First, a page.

The name appears to have been derived from Yussuf ben-Serragh, the head of the tribe in the time of Muhammed VII, Sultan of Granada (1370–1408), who did that sovereign good service in his struggles to retain the crown of which he was three times deprived.
Little is known of the family with certainty. The Chambers Biographical Dictionary records that they arrived in Spain in the 8th century but the name is familiar from the romance by Ginés Pérez de Hita, Guerras civiles de Granada, which celebrates the feuds of the Abencerrages and the rival family of the Benedin (Arabic banu Edin), and the cruel treatment to which the former were subjected. J. P. de Florian's Gonsalve de Cordoue and Chateaubriand's Le dernier des Abencerrages are adaptations of Pérez de Hita's story.
The story is told that one of the Abencerrages, having fallen in love with a lady of the royal family, was caught in the act of climbing up to her window. The assassinations were ordered by Ibrahim Benedin who had a feud with the family. He was enraged and shut up the whole family in one of the halls of the Alhambra, and gave orders to kill them all. The apartment where this is said to have taken place is one of the most beautiful courts of the Alhambra, and is still called the Hall of the Abencerrages.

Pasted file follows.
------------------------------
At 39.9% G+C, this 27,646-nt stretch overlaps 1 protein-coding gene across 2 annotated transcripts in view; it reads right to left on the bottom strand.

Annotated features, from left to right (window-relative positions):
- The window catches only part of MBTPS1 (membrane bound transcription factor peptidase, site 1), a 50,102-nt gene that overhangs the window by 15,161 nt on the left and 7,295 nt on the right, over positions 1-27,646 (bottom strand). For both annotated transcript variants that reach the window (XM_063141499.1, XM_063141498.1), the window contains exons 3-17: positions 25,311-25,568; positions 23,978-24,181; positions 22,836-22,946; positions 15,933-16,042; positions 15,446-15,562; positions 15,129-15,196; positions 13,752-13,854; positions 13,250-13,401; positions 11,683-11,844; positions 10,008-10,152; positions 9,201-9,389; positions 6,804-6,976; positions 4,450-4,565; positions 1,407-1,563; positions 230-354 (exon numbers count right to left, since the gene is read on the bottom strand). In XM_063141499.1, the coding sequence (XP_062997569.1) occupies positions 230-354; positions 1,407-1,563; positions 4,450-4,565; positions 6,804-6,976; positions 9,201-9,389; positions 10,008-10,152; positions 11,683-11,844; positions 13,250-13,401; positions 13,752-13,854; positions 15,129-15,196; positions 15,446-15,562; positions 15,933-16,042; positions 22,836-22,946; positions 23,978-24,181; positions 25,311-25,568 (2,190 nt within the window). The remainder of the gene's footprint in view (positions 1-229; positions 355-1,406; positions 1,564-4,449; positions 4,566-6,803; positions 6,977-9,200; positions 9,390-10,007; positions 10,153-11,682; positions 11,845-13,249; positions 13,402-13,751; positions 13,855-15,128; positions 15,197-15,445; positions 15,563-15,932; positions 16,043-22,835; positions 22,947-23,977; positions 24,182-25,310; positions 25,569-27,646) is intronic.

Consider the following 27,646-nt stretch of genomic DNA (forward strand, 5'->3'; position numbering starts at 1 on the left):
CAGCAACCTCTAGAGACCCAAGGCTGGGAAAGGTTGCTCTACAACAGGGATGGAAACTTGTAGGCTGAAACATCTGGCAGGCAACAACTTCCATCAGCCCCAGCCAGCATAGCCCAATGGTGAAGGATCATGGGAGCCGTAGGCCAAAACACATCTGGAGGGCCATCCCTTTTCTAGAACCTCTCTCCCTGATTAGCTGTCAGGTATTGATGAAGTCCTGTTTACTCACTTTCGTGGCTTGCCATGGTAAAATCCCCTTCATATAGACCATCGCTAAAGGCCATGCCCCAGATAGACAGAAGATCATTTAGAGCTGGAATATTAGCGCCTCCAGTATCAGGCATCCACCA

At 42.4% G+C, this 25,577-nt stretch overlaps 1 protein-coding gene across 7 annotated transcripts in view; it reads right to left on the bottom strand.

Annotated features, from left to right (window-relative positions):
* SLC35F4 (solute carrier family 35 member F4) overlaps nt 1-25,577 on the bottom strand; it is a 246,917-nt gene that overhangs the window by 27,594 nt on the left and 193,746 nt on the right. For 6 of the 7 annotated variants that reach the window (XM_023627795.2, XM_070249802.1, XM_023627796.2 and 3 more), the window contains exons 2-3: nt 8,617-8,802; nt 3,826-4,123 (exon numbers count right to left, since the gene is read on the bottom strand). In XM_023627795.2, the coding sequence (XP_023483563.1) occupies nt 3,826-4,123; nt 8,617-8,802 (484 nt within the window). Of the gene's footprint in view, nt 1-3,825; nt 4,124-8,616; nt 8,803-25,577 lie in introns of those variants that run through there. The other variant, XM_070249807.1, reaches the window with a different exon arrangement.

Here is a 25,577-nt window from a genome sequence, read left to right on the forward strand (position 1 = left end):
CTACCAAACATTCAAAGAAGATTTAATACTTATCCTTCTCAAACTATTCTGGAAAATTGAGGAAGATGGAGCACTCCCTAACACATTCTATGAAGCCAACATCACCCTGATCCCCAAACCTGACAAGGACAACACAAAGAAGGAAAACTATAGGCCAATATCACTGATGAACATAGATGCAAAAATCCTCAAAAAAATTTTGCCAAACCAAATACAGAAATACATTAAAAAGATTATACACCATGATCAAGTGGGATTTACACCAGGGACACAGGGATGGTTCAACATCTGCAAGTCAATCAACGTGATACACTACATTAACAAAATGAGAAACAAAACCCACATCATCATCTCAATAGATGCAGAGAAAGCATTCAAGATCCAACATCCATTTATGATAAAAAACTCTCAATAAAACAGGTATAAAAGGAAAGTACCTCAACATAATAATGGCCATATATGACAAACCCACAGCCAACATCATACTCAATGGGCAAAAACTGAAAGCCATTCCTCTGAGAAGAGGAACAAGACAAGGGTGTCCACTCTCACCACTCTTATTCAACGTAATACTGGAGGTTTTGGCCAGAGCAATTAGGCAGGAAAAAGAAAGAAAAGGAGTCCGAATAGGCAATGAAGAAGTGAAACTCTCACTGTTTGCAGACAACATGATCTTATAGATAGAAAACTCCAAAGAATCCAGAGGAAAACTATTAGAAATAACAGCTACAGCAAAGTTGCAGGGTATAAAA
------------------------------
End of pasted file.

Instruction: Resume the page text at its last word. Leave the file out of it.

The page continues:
Washington Irving in Tales of the Alhambra (1832) disagrees, saying the massacre was a fiction, but that a number of Abencerrages were killed in one of the battles at the time. Nonetheless, many poems and plays, the novella The Abencerraje and two operas (Les Abencérages, by Luigi Cherubini, and L'esule di Granata, by Giacomo Meyerbeer) mention the legend.
|Wikisource has original text related to this article:|
- Chambers Biographical Dictionary, ISBN 0-550-18022-2, page 3
- One or more of the preceding sentences incorporates text from a publication now in the public domain: Chisholm, Hugh, ed. (1911). "Abencerrages". Encyclopædia Britannica. 1 (11th ed.). Cambridge University Press. p. 42.
- Zelmar ou L'asile; ou, Les Abencerages a drame lyriqueby André J. Grétry, composed in 1801, remained unperformed.